Back in Prehistory

Occasionally, when Petra feels particularly sick or tired, she likes to snuggle up in her beanbag or on the laziboy with a blanket or two and some snacks and watch a few episodes of The Wombles (they’re five minute animated shows which are witty enough to be entertaining even for the grown ups in the room, and gentle enough to be good comfort food for the jaded preschooler). It’s the only time she watches tv and she finds it a comforting ritual.
She asked me yesterday what I did when I was little and didn’t feel well. I told her that I mostly just lay around in bed.
“Did you watch tv, like I do?” she asked.
I said that I didn’t because there weren’t any children’s programmes on tv when I was a child (I didn’t even bother to get into the non-existence of dvd’s and youtube and so on, no sense in further confusing her!).
“Ah,” she said, “was that the olden days?”

Yes indeed it was. My childhood seems like a whole other country these days. When I was a child, there were two tv channels and the broadcasts ended for the night at 11pm or midnight with the screening of a great little animation called The Goodnight Kiwi. There were no such things as remote controls – you changed the chanel by turning the dial. I listened to music on 45″ and 78″ vinyl records. You could stack five records on Mum and Dad’s stereo and they would drop down and play, one after the other. The disadvantage being of course that only one side of each album was played.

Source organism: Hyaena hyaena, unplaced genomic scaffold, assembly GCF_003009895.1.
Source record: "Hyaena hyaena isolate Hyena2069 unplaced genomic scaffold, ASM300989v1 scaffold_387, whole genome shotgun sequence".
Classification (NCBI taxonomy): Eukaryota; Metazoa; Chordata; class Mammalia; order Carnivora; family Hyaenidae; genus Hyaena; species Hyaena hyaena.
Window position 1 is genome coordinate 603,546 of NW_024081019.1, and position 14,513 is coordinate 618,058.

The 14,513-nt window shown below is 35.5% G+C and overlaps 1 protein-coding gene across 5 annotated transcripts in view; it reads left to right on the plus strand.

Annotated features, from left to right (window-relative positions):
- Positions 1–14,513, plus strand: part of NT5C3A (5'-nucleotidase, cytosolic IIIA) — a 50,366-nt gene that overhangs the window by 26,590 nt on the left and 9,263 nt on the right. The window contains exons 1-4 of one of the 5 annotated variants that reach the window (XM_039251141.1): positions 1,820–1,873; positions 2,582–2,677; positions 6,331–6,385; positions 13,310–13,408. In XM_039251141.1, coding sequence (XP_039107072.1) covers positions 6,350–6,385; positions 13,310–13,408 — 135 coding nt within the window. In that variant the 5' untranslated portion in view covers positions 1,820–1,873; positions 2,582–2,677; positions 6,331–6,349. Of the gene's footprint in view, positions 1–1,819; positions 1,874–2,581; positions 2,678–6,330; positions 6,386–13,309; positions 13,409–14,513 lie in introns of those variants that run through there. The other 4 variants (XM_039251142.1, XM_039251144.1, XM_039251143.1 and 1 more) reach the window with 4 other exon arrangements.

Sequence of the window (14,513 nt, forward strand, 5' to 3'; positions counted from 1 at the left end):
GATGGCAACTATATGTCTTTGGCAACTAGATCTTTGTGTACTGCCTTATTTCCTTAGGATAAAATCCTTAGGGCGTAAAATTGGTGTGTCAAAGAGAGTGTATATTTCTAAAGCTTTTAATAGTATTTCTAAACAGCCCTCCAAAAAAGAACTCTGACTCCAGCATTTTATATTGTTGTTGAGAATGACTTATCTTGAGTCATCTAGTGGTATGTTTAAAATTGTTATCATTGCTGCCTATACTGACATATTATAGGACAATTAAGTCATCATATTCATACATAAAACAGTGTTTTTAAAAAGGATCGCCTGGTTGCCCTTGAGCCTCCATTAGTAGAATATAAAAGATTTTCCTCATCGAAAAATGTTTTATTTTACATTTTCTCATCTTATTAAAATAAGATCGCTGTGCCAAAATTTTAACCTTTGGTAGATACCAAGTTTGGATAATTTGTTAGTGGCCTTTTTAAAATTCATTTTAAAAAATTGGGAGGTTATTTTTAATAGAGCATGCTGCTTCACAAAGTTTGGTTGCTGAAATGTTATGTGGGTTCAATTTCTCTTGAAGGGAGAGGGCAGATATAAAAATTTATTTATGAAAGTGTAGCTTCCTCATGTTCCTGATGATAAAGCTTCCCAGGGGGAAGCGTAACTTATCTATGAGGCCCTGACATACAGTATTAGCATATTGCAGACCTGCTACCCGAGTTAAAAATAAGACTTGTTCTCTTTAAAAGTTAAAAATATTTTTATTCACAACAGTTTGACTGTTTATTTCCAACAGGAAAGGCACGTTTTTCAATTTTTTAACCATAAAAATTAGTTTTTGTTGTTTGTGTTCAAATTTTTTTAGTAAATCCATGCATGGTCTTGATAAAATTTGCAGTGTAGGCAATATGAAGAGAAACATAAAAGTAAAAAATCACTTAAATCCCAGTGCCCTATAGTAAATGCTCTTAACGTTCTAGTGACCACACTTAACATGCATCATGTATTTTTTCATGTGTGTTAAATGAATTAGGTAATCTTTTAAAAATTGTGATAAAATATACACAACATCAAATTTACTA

I remember the first brick-sized cell phones in the 80’s and playing ping pong on a console we plugged into the tv. I remember my first encounters with computers and word processing using 386’s and trying to deal with the vagaries of DOS. None of us knew what we were doing so huddles of people would form around monitors in the University’s new computer labs as people figured out how to create and print documents and save to them to 3″ floppy disks. And then there was the internet, sparse and difficult to navigate before Mosaic, but amazing even so, and then wonder of wonders, Mosaic, and Amazon, and a whole new world appeared on the screen. Now, I can’t imagine how I ever survived without google and youtube, all that information, all that creativity available whenever I want it.

Back in the day finding books and movies and music was a matter of luck, word of mouth, and diligent searching. I spent years building up a collection of Diana Wynne Jones’s books. Buying them one at a time from those sales where a container load of randomly assorted books are jumbled on a few trestle tables in an empty store. And, if you’re lucky and thorough, you might find a treasure in amongst the dross.

Now, I can order anything that’s in print, and a whole lot that’s not, from Amazon, or Bookfinder, or wherever. The new world is a wondrous place.

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